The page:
Bridging the Brexit gap
As our nearest neighbour prepares to finally leave the EU, having the right strategy for doing business in the UK has never been more important.
Our fortunes may not be as closely linked as they used to be, but Irish companies still sold more than one and a quarter billion euros worth of merchandise into the UK in August (compared to €4.85 billion for the whole of the EU).
There are many useful sources of information on trading in the UK. The British Irish Chamber of Commerce is a good starting point, as is the UK Department for International Trade in the British Embassy in Dublin. Support is also available from state agencies such as Bord Bia, InterTrade Ireland, Local Enterprise Offices and Enterprise Ireland as well as the Irish Exporters Association and the Irish International Business Network.
Which set-up is best?
Once you have decided to take the plunge, you need to decide on the best way of operating in the UK. For a small enterprise it might be prudent to start by appointing a sales agent or a distributor – signing up customers can be a time consuming process if you are still developing your business at home and this approach will allow you to test the market before employing a direct sales resource on the ground.
Partnerships are another option, particularly if you are struggling to find an agent. Finding the right partner requires plenty of due diligence (including checking customer references as well as credit history), but they can help you build sales while keeping your costs down.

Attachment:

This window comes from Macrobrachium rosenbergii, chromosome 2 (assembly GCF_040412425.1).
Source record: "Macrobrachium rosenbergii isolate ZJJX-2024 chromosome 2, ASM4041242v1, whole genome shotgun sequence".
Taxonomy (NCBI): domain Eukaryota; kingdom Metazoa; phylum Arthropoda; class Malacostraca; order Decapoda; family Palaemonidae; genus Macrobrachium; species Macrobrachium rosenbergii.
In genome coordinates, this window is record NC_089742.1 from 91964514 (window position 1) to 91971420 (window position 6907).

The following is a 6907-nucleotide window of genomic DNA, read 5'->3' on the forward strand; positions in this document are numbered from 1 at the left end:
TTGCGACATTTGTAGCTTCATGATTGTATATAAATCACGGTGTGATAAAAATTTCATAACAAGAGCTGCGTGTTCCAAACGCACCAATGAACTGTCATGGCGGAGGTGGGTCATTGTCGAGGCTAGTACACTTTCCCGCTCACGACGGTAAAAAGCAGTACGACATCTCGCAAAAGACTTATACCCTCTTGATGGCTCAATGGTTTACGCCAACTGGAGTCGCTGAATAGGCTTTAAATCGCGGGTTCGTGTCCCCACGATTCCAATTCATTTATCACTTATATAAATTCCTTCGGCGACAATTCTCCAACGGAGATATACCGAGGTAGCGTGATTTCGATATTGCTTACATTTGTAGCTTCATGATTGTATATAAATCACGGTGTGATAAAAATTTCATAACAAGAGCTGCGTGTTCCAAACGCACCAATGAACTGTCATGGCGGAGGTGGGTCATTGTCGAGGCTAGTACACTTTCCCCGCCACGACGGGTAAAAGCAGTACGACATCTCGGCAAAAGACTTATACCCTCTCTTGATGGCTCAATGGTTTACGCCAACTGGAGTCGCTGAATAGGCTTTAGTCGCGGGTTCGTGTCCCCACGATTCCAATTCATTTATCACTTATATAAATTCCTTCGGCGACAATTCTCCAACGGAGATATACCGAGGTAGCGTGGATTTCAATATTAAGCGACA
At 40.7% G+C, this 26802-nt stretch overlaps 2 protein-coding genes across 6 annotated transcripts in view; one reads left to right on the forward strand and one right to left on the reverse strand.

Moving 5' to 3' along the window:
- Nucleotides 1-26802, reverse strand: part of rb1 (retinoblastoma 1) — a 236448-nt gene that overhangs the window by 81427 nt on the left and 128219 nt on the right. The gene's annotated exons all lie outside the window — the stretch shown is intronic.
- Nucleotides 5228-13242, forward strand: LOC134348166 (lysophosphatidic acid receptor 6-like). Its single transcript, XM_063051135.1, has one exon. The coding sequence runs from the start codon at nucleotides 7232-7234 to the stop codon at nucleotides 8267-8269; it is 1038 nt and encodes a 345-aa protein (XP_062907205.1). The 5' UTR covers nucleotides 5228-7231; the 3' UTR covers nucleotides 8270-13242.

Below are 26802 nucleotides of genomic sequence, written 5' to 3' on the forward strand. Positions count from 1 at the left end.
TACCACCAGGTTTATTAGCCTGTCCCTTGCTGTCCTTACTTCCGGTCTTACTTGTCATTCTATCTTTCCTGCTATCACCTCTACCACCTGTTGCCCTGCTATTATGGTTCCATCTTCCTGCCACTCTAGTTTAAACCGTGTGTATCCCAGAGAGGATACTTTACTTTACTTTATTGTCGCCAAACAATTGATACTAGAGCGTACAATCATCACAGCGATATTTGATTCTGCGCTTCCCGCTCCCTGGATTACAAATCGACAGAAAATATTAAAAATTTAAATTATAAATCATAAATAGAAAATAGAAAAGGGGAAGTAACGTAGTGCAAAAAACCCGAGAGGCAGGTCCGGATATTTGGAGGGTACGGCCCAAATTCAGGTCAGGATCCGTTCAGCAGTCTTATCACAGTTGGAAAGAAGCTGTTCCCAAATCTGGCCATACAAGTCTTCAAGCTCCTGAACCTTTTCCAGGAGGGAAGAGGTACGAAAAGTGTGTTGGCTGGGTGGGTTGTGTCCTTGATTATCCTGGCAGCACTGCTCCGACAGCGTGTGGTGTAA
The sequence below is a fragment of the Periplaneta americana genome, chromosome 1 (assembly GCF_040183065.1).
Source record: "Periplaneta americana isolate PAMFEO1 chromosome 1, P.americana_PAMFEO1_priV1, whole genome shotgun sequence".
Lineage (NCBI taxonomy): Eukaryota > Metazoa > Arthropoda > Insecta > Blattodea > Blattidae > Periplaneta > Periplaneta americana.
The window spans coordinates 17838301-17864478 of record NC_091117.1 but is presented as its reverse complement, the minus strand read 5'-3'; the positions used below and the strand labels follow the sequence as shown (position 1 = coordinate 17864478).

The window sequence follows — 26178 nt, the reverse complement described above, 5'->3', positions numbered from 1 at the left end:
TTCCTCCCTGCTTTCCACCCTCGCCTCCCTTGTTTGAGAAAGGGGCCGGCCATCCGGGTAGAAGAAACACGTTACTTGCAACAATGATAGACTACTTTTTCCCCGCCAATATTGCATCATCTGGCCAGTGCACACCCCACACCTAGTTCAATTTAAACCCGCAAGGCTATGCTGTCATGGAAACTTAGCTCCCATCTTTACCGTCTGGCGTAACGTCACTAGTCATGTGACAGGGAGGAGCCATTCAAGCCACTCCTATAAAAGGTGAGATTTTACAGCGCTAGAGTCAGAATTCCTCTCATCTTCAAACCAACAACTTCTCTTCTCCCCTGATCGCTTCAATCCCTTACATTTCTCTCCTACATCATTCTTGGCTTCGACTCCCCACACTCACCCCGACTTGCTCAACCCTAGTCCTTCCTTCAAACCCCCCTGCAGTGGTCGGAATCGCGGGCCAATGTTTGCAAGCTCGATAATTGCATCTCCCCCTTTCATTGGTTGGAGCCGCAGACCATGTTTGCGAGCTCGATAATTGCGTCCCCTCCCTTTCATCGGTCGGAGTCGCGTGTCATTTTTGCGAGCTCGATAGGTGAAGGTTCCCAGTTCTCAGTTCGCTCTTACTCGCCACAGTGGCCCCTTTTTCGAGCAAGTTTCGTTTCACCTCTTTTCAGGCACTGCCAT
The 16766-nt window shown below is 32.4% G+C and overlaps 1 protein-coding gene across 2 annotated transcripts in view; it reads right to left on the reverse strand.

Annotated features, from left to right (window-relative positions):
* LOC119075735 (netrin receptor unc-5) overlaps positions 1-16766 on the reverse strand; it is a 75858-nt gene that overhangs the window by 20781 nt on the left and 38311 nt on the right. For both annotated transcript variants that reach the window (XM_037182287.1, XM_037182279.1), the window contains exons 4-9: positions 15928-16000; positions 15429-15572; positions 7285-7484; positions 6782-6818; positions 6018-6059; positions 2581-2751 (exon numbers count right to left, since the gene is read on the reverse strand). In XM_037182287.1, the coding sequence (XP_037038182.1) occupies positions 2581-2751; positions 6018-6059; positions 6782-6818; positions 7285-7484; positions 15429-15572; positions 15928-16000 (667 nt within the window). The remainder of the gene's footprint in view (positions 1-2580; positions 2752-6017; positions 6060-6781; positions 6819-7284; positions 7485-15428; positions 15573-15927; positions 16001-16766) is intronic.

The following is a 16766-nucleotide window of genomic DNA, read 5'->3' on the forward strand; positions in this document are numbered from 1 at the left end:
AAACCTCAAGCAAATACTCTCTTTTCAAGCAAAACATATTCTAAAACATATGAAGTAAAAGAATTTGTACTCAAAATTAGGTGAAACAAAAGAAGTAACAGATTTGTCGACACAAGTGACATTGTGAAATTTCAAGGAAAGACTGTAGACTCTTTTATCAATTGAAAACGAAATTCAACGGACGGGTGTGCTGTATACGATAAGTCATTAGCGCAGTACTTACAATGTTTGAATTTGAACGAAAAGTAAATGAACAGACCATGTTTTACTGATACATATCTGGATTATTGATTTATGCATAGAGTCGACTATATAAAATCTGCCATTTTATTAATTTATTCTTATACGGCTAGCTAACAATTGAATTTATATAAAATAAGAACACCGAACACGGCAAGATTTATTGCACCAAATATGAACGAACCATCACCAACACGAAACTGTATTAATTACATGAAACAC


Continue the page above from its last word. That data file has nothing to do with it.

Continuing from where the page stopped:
An established company might be better served establishing a UK-registered company or acquiring an established company, which might help you avoid any future trading restrictions.
Do your research
The legal systems in Ireland and the UK have many similarities, but it is important to familiarise yourself with variations in commercial law. It would also make sense to have contracts reviewed by a lawyer with a good understanding of UK commercial law and to engage a local legal representative to deal with UK contract work.
There will be some sectors where regulations remain largely unchanged after Brexit, but you have to prepare for the possibility that the UK will introduce new regulations for some types of business that may be very different to what you are used to at home.
Any Irish company looking to set up a new operation in the UK would need to be aware that profits made in the UK would be taxed at the local rate rather than the rate paid by the company in Ireland. Tax treatment may be different for a business trading through an agent than a UK-registered company.
Protect your bottom line
If you are going to buy and sell in both euro and sterling, currency hedging will help mitigate the impact of volatility between the two currencies. It may also make sense to start small by targeting a region of the UK rather than the whole market.
Regardless of the approach you take to expanding your enterprise you will need to know how this part of your business is performing financially. A cloud-based accounting solution such as Big Red Cloud will give you an up-to-date view of income and expenditure.